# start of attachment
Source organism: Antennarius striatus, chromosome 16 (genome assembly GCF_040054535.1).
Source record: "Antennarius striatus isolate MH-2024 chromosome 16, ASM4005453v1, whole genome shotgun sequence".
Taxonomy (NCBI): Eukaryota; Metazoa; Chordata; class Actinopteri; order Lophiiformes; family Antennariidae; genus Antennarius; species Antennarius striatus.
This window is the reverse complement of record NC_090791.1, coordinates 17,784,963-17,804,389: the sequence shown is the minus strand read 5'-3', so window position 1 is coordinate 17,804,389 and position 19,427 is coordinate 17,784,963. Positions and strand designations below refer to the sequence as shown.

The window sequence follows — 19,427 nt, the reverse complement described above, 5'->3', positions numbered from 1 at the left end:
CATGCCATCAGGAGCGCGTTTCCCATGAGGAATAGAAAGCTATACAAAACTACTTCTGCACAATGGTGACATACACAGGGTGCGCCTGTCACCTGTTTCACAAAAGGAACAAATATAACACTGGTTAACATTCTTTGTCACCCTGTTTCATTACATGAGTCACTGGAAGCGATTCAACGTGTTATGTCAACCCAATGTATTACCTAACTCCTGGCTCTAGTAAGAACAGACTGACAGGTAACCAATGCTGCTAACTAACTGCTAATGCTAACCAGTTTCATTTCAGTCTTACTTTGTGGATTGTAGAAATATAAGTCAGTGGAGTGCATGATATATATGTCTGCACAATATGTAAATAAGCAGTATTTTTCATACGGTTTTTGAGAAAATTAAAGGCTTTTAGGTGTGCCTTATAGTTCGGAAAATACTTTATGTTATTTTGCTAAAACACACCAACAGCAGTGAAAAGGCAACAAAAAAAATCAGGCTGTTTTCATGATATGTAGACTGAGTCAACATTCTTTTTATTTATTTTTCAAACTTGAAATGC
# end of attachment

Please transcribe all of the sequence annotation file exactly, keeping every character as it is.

Source organism: Antennarius striatus, chromosome 16 (genome assembly GCF_040054535.1).
Source record: "Antennarius striatus isolate MH-2024 chromosome 16, ASM4005453v1, whole genome shotgun sequence".
Taxonomy (NCBI): Eukaryota; Metazoa; Chordata; class Actinopteri; order Lophiiformes; family Antennariidae; genus Antennarius; species Antennarius striatus.
This window is the reverse complement of record NC_090791.1, coordinates 17,784,963-17,804,389: the sequence shown is the minus strand read 5'-3', so window position 1 is coordinate 17,804,389 and position 19,427 is coordinate 17,784,963. Positions and strand designations below refer to the sequence as shown.

The window sequence follows — 19,427 nt, the reverse complement described above, 5'->3', positions numbered from 1 at the left end:
CATGCCATCAGGAGCGCGTTTCCCATGAGGAATAGAAAGCTATACAAAACTACTTCTGCACAATGGTGACATACACAGGGTGCGCCTGTCACCTGTTTCACAAAAGGAACAAATATAACACTGGTTAACATTCTTTGTCACCCTGTTTCATTACATGAGTCACTGGAAGCGATTCAACGTGTTATGTCAACCCAATGTATTACCTAACTCCTGGCTCTAGTAAGAACAGACTGACAGGTAACCAATGCTGCTAACTAACTGCTAATGCTAACCAGTTTCATTTCAGTCTTACTTTGTGGATTGTAGAAATATAAGTCAGTGGAGTGCATGATATATATGTCTGCACAATATGTAAATAAGCAGTATTTTTCATACGGTTTTTGAGAAAATTAAAGGCTTTTAGGTGTGCCTTATAGTTCGGAAAATACTTTATGTTATTTTGCTAAAACACACCAACAGCAGTGAAAAGGCAACAAAAAAAATCAGGCTGTTTTCATGATATGTAGACTGAGTCAACATTCTTTTTATTTATTTTTCAAACTTGAAATGC